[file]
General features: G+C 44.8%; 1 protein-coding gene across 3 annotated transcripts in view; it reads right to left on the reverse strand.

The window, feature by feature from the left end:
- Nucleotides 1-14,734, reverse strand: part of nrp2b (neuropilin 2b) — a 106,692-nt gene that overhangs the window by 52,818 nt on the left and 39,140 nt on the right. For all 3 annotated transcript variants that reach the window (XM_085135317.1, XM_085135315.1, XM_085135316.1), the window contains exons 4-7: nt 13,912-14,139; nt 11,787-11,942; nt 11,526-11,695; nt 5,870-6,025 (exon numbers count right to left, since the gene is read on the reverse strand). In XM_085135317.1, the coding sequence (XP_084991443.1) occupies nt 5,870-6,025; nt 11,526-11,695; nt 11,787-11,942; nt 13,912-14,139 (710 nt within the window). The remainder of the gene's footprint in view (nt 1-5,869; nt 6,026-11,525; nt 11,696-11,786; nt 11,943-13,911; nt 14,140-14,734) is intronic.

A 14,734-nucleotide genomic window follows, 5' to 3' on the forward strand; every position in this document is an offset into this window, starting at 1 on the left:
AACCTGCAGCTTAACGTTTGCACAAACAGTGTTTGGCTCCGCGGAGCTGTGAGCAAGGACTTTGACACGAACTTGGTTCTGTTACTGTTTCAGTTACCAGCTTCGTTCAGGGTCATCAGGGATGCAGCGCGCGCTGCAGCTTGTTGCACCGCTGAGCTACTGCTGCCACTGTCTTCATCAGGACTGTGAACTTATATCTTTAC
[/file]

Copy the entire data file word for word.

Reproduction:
General features: G+C 44.8%; 1 protein-coding gene across 3 annotated transcripts in view; it reads right to left on the reverse strand.

The window, feature by feature from the left end:
- Nucleotides 1-14,734, reverse strand: part of nrp2b (neuropilin 2b) — a 106,692-nt gene that overhangs the window by 52,818 nt on the left and 39,140 nt on the right. For all 3 annotated transcript variants that reach the window (XM_085135317.1, XM_085135315.1, XM_085135316.1), the window contains exons 4-7: nt 13,912-14,139; nt 11,787-11,942; nt 11,526-11,695; nt 5,870-6,025 (exon numbers count right to left, since the gene is read on the reverse strand). In XM_085135317.1, the coding sequence (XP_084991443.1) occupies nt 5,870-6,025; nt 11,526-11,695; nt 11,787-11,942; nt 13,912-14,139 (710 nt within the window). The remainder of the gene's footprint in view (nt 1-5,869; nt 6,026-11,525; nt 11,696-11,786; nt 11,943-13,911; nt 14,140-14,734) is intronic.

A 14,734-nucleotide genomic window follows, 5' to 3' on the forward strand; every position in this document is an offset into this window, starting at 1 on the left:
AACCTGCAGCTTAACGTTTGCACAAACAGTGTTTGGCTCCGCGGAGCTGTGAGCAAGGACTTTGACACGAACTTGGTTCTGTTACTGTTTCAGTTACCAGCTTCGTTCAGGGTCATCAGGGATGCAGCGCGCGCTGCAGCTTGTTGCACCGCTGAGCTACTGCTGCCACTGTCTTCATCAGGACTGTGAACTTATATCTTTAC